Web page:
Local school district establishes heightened safety measures

Jan Flatley-Feldman/Staff
Berkeley High School has increased its security for the start of the new school year in response to several gun occurences earlier this year.

After several incidents involving firearms on its campus last year, Berkeley High School has instated heightened safety measures for the start of the new school year.

As part of the changes, the high school, teeming with more than 3,000 students, now has four campus monitors — positions created to guard the four student entrances to the school — and all campus visitors must now check in at the front desk.

From January to March this year, there were six occurrences of students carrying a firearm in or around the two Berkeley Unified School District high school campuses — one incident at Berkeley Technology Academy and the rest at or near Berkeley High School.

In response to these incidents, additional officers were hired in April at the two high school campuses, along with an increase in the presence of Berkeley Police Department officers — two measures that will continue throughout the 2011-2012 school year.

On June 24, the Ad Hoc Advisory Committee on Safety — created by district Superintendent Bill Huyett in response to the gun occurrences — released recommendations for making the school safer, many of which were implemented at the start of this year.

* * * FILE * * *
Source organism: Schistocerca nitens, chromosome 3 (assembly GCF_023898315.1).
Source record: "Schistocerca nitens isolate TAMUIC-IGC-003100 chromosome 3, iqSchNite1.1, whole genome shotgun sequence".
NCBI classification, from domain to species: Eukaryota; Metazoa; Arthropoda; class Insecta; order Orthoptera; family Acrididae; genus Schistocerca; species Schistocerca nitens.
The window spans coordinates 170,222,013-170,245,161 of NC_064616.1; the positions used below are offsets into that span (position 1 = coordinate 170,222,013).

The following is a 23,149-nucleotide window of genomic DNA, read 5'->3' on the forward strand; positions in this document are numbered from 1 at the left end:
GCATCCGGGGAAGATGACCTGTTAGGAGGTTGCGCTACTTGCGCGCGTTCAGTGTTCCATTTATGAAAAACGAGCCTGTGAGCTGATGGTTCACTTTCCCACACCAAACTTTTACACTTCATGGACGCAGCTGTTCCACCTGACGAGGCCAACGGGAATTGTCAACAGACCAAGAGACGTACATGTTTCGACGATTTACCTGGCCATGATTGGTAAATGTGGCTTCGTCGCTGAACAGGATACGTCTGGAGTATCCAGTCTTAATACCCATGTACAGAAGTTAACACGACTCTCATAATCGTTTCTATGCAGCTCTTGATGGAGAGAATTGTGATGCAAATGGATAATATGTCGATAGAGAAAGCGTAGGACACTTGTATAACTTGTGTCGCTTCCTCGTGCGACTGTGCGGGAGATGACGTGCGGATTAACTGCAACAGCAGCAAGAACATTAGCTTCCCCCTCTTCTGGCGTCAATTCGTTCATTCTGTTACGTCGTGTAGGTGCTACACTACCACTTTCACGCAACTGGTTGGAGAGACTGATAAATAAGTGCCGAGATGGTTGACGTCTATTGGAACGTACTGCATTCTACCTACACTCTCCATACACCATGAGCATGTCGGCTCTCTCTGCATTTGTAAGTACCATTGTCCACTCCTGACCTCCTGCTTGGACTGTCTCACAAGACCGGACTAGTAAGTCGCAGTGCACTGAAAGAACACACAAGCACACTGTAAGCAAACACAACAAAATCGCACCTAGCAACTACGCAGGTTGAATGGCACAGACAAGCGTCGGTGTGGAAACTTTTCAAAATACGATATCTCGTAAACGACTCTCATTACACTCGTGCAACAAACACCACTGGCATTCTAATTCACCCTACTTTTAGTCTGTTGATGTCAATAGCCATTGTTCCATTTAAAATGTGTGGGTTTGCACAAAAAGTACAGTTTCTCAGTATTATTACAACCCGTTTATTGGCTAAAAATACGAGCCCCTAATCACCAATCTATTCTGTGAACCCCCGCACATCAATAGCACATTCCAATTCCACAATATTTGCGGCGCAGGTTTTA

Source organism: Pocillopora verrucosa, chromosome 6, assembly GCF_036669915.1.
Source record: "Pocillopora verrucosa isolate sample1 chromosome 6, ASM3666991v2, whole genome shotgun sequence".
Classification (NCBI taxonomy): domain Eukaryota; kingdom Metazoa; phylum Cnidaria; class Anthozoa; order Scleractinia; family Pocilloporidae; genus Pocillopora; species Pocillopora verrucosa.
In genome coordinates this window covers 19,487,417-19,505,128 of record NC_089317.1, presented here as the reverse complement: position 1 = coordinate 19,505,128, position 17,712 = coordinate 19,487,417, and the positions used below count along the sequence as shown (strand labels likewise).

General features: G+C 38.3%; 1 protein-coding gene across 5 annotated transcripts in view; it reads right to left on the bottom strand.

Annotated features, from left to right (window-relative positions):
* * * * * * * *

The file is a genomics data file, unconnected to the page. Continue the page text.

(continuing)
“We’ve been working all summer,” said Susan Craig, the district’s director of student services. “Some of these things are working and others we’re fine-tuning … we’re pleased that we are able to get the key measures for the start of the school year.”

Craig said the police department will be doing safety training at the two high schools as well as at the middle schools and that awareness of the gun issue on campus will help with the prevention of these kinds of incidents. As the school’s policies dictate, students found with firearms will be suspended or expelled, and the incident will be reported to the police.

“Our goal is to continue to maintain and cultivate a collaborative relationship with BUSD with respect to any safety or any other police-related concerns,” said Berkeley police Sgt. Mary Kusmiss.

The money for these implementations comes largely from the school district’s general fund, as well as from the district’s school safety funds, Craig said.

The changes made in the spring of last year, which included stationing two more safety officers — in addition to the existing 10 — at Berkeley High School and one additional officer at Berkeley Technology Academy, as well as hiring a new police officer to work at Berkeley High School on Mondays, cost $90,000. The total security bill for this school year, including faculty preparation over the past few months, will be approximately $200,000 this year, she said.

Craig said she is “optimistic” about the effectiveness of these measures.

“We need to be vigilant,” Craig said. “(We) can’t get comfortable and think we can magically prevent 100 percent of firearms getting onto school, onto campus, but I’m very pleased with the opening of school and how smooth it has been.”